Rheumatoid Arthritis (RA) is a chronic, immune-mediated systemic disease, affecting approximately 2% of individuals worldwide and has a substantial impact on the lives of approximately 600,000 people in the UK. Sub-optimal treatment results in substantial joint pain, disability, adverse social consequences and increased mortality. Thus, RA is a disease of considerable socioeconomic burden, with direct and indirect healthcare costs reaching £>2 billion per annum.
The last decade has however seen many advances in the treatment of rheumatoid Arthritis (RA), with many more patients achieving a state of remission (absence of signs and symptoms) than ever before. This is down to earlier diagnosis, the increasing availability of targeted therapies (e.g. biologics) and following strict treat-to-target regimens to tightly control inflammation. Following the achievement of remission, these patients are currently, typically followed up on an annual basis (as per national guidance). Once remission is achieved, current practice is to continue drugs (same dose) long-term to maintain this state, but this may not always be desirable, nor necessary.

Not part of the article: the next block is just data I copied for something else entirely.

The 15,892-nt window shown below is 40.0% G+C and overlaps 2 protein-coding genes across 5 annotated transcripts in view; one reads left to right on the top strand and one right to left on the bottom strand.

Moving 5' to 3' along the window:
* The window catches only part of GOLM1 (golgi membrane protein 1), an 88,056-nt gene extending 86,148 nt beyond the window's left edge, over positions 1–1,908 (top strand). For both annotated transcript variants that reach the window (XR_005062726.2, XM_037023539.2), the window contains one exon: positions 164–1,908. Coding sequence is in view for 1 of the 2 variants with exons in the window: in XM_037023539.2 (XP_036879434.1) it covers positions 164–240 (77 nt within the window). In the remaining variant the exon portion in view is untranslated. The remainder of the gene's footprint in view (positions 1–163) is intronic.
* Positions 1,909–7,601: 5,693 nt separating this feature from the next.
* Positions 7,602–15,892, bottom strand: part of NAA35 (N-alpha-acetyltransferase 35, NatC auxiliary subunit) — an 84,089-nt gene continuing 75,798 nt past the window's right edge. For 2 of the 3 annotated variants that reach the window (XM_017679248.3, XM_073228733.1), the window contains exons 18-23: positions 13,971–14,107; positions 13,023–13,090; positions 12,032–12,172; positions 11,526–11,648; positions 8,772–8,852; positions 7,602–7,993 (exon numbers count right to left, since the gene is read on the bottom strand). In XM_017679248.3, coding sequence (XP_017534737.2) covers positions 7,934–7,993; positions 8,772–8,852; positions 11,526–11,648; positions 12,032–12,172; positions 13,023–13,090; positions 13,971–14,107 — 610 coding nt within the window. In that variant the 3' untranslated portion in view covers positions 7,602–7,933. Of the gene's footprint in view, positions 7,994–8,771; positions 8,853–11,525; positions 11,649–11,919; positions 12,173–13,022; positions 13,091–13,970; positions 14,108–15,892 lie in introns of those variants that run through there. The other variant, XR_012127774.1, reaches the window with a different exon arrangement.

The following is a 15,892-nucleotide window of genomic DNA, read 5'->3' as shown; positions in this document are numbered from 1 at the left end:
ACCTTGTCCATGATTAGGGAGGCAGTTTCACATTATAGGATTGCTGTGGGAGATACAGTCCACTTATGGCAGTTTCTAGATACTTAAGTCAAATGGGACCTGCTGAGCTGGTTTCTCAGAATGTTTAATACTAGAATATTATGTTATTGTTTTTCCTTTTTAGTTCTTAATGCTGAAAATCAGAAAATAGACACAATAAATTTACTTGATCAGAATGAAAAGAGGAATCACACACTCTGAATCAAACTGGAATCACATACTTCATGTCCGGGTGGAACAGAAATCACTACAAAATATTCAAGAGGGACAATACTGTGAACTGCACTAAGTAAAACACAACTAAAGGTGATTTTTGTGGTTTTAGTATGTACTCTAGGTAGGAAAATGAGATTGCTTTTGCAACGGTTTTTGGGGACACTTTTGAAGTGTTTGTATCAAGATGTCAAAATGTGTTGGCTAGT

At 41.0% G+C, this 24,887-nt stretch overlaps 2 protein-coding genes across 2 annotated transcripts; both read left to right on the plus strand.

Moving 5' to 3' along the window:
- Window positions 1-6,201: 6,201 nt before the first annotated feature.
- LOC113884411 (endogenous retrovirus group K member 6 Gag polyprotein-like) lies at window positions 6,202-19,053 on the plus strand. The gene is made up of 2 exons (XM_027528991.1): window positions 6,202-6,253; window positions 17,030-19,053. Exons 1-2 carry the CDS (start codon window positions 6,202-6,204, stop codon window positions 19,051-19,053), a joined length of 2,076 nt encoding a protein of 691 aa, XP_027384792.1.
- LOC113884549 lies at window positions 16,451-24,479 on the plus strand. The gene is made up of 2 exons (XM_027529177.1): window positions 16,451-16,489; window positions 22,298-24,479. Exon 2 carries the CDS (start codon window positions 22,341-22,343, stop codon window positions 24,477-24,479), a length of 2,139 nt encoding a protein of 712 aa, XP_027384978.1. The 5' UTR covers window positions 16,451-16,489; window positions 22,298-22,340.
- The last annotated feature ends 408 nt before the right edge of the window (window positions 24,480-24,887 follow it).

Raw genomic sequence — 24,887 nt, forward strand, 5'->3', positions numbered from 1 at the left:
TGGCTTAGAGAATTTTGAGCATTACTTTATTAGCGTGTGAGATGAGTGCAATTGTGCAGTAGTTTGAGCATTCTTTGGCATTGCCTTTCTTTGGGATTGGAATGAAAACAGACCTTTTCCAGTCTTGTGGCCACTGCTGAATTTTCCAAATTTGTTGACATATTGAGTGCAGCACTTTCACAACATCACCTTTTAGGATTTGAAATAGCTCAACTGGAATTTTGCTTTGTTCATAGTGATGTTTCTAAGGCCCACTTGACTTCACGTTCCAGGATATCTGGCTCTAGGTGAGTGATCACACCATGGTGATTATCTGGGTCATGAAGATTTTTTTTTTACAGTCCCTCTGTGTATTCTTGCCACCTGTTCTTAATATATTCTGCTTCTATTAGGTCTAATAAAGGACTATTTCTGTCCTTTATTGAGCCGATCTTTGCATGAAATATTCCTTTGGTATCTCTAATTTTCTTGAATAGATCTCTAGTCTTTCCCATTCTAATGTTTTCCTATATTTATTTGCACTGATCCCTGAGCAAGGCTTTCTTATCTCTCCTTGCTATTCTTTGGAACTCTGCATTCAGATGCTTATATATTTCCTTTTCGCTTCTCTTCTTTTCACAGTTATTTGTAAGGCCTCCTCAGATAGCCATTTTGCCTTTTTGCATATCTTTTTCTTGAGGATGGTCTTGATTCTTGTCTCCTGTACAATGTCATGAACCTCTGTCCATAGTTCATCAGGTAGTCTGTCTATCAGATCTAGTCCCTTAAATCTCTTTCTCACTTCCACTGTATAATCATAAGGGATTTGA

Chronic immunosuppressive therapy, particularly bDMARDs, can be associated with adverse events e.g. dose-dependent increased risk of infections and malignancy. There is also the major issue of cost (in excess of £6k pa). In addition, patients who are well frequently express a desire for reduced therapy. Based on extensive research in the field, International guidance has advised to slowly reduce, with the aim to stop treatment in patients who are well. However there is no sufficient evidence yet to help inform such decision to taper biologics in clinical practice. Thus, tapering (towards stopping) bDMARDs in patients in remission is a key management issue. In practice, experience with tapering is mainly related to tumour necrosis factor inhibitors-TNFis. Rationally, a lower dose of TNFi should be able to maintain response in patients in remission as levels of the target molecule (TNF) are reduced in successful therapy. Some data show that tapering is feasible in a proportion of patients in remission however, not in all and the ideal patient profile is unknown.